Here in Big Bear Lake, coyotes pose a danger to dogs and cats, both large and small! Especially when they are allowed to roam outside unsupervised. Let’s first talk about some ways you can protect your cats from coyotes:
- Keep your cat indoors: One of the most effective ways to protect your cat from coyotes is to keep them inside. Indoor cats are safe from a variety of threats, including coyotes.
- Supervise outdoor time: If you do allow your cat to go outside, supervise them closely. Don’t leave them outside unattended, especially at night. Coyotes are most active at dawn and dusk, so it’s best to keep your cat inside during these times.
- Build a cat enclosure: You can also build a cat enclosure in your yard, which will allow your cat to enjoy the outdoors while still being protected from coyotes and other predators.
- Make noise: Coyotes are afraid of loud noises, so if you hear or see a coyote in your yard, make noise to scare it away. You can use an air horn, a loud whistle, or even shout loudly to make noise.
- Use fencing: If you have a yard, consider putting up a sturdy fence around your property. This will make it more difficult for coyotes to enter your yard and harm your cat. Consider adding “Coyote Rollers” to the top of your fencing. These roll bars can ensure that any paws that reach the top, roll off! Keep in mind that coyotes can jump up to 8’ in height!
- Remove food sources: Coyotes are attracted to food sources, so remove any potential food sources from your yard, such as bird feeders or pet food dishes.
- If you are planning on going out of town, make sure that you either board your cat with us, at Mountain View Animal Hospital, or you take the necessary precautions outlined above!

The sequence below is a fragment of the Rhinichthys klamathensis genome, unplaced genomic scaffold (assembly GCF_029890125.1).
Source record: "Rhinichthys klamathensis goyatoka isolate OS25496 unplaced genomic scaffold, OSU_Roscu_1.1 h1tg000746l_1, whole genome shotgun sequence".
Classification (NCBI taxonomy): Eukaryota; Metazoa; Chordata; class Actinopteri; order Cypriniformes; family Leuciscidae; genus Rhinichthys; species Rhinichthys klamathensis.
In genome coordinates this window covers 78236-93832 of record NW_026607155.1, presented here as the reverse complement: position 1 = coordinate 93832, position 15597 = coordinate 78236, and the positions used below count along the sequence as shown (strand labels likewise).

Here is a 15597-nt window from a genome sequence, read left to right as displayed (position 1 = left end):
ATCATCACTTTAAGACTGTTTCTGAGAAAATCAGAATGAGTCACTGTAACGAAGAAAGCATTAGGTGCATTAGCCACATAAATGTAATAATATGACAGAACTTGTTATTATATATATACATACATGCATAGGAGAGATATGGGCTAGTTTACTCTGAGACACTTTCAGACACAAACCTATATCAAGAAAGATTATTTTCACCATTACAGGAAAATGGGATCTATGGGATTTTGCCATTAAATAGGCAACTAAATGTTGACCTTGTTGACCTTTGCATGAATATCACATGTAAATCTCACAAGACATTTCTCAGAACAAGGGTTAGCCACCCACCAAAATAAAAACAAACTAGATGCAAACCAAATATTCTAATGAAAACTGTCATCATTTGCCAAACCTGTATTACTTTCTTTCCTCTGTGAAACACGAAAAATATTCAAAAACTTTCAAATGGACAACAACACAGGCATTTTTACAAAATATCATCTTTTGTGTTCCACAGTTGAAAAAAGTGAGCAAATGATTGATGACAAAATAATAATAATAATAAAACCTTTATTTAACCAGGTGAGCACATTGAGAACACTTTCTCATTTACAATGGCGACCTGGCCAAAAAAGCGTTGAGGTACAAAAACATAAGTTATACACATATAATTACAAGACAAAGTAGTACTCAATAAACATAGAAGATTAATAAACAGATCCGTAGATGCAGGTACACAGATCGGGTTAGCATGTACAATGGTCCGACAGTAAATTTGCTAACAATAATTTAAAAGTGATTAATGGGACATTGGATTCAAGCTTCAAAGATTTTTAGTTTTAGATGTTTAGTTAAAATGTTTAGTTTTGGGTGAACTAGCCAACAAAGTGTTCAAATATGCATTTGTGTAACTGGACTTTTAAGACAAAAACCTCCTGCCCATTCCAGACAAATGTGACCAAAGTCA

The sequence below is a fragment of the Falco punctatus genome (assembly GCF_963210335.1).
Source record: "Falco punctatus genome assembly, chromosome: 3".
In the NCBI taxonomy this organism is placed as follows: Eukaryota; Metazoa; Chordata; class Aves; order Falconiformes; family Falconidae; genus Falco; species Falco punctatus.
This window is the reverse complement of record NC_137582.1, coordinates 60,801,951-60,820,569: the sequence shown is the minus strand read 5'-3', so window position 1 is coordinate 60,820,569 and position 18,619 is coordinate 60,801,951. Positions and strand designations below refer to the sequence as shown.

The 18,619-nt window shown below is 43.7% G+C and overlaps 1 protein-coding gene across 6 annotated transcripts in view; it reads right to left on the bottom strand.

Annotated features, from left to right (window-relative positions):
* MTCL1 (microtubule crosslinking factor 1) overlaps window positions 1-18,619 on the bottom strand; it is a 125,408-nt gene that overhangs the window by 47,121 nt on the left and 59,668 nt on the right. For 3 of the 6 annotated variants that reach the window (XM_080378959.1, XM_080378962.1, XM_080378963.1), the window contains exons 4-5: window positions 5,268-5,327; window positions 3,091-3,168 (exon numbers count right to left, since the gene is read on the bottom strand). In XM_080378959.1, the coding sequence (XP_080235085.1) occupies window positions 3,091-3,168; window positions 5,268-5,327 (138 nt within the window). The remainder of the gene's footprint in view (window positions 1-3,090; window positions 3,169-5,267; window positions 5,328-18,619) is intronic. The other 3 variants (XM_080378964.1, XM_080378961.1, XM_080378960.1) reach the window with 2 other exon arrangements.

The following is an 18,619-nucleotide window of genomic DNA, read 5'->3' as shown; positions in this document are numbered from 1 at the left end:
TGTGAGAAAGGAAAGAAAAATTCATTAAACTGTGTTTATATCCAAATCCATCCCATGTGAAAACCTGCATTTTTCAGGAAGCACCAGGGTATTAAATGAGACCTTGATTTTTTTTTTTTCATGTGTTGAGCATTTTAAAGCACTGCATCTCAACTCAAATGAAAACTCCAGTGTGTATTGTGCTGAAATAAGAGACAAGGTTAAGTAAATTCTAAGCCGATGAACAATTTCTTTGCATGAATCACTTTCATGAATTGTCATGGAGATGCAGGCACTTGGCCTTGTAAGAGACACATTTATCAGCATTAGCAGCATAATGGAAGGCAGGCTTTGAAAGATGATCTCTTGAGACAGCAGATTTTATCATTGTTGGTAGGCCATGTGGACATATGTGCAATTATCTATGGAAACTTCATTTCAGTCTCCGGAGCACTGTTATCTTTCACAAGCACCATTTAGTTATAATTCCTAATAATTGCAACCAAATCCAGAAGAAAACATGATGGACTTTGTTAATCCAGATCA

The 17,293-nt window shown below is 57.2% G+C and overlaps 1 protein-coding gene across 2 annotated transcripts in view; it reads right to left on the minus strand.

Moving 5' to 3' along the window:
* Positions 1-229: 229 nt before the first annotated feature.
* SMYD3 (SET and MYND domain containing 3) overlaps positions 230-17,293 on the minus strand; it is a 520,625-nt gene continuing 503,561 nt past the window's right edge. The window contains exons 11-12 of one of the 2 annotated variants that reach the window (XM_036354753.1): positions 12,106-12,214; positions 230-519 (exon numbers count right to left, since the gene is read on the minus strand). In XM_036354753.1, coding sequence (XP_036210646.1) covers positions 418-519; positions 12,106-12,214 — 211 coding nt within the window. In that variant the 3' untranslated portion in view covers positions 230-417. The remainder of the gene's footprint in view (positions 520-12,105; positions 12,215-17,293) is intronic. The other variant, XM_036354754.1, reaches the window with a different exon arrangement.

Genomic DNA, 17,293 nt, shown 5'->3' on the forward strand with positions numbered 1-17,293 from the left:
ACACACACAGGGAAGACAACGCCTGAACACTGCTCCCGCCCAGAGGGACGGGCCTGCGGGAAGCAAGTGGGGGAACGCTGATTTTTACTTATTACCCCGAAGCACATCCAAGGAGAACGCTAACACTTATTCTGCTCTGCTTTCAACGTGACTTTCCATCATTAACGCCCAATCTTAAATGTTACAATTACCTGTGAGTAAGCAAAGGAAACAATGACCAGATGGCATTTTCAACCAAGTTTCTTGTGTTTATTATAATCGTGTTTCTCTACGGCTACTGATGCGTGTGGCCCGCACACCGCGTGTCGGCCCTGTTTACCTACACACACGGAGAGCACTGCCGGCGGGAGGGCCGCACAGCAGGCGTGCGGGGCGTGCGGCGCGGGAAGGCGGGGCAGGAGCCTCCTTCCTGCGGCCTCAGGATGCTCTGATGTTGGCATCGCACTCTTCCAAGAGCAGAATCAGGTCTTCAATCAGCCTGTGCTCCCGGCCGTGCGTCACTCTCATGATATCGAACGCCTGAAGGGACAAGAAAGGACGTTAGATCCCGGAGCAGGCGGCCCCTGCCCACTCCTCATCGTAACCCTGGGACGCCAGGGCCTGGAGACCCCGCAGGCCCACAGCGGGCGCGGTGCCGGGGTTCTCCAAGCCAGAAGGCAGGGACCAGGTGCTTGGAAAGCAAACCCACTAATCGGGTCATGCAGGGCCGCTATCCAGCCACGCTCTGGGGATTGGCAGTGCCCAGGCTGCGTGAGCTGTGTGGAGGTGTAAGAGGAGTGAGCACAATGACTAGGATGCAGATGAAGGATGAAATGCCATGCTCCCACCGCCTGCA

By following these tips, you can help protect your cat from coyotes and other outdoor dangers.
Coyotes can pose a threat to dogs, even big dogs, as coyotes can hunt in groups. Unfortunately, for those vacationing in Big Bear who bring their pets, many tragedies could have been avoided had they known the risks. However, there are several measures that local and visiting families can take to reduce the risk of their dogs being attacked by a coyote:
- Keep your dog on a leash: Coyotes are less likely to approach a dog that is on a leash, especially if the dog is near its owner. Keeping your dog on a leash can also help you maintain better control over your pet and prevent it from wandering off.
- Avoid walking your dog during dawn and dusk: Coyotes are most active during dawn and dusk, so it’s best to avoid walking your dog during these times. If you must walk your dog during these hours, keep it on a short leash and stay alert for any signs of coyotes.
- Install fencing: Installing a tall fence around your property can help keep coyotes out. The fence should be at least six feet high and extend underground to prevent coyotes from digging under it. Consider adding “Coyote Rollers” to the top of your fencing. These roll bars can ensure that any paws that reach the top, roll off! Keep in mind that coyotes can jump up to 8’ in height!
- Remove attractants: Coyotes are attracted to food, so be sure to remove any potential attractants from your property. This includes outdoor pet food, garbage, and bird feeders.
- Use scare tactics: Coyotes are wary of humans and can be scared off by loud noises, bright lights, and other scare tactics. You can use motion-activated lights or sprinklers, loud noise makers, or air horns to deter coyotes.
- Consider carrying a deterrent spray: If you live in an area with a high coyote population, you may want to carry a deterrent spray that is specifically designed to repel coyotes.
Remember, it’s important to always supervise your dog when outside and to never leave it unattended, especially at night. If you live here in Big Bear Lake, be vigilant regarding our high coyote population, and take steps to protect your pets from these wild animals.
At Mountain View Animal Hospital, we see an unfortunate number of pets who have been attached by either one coyote or a pack of coyotes. These attacks are avoidable. Please be diligent here in our mountain community, and don’t feed the coyotes!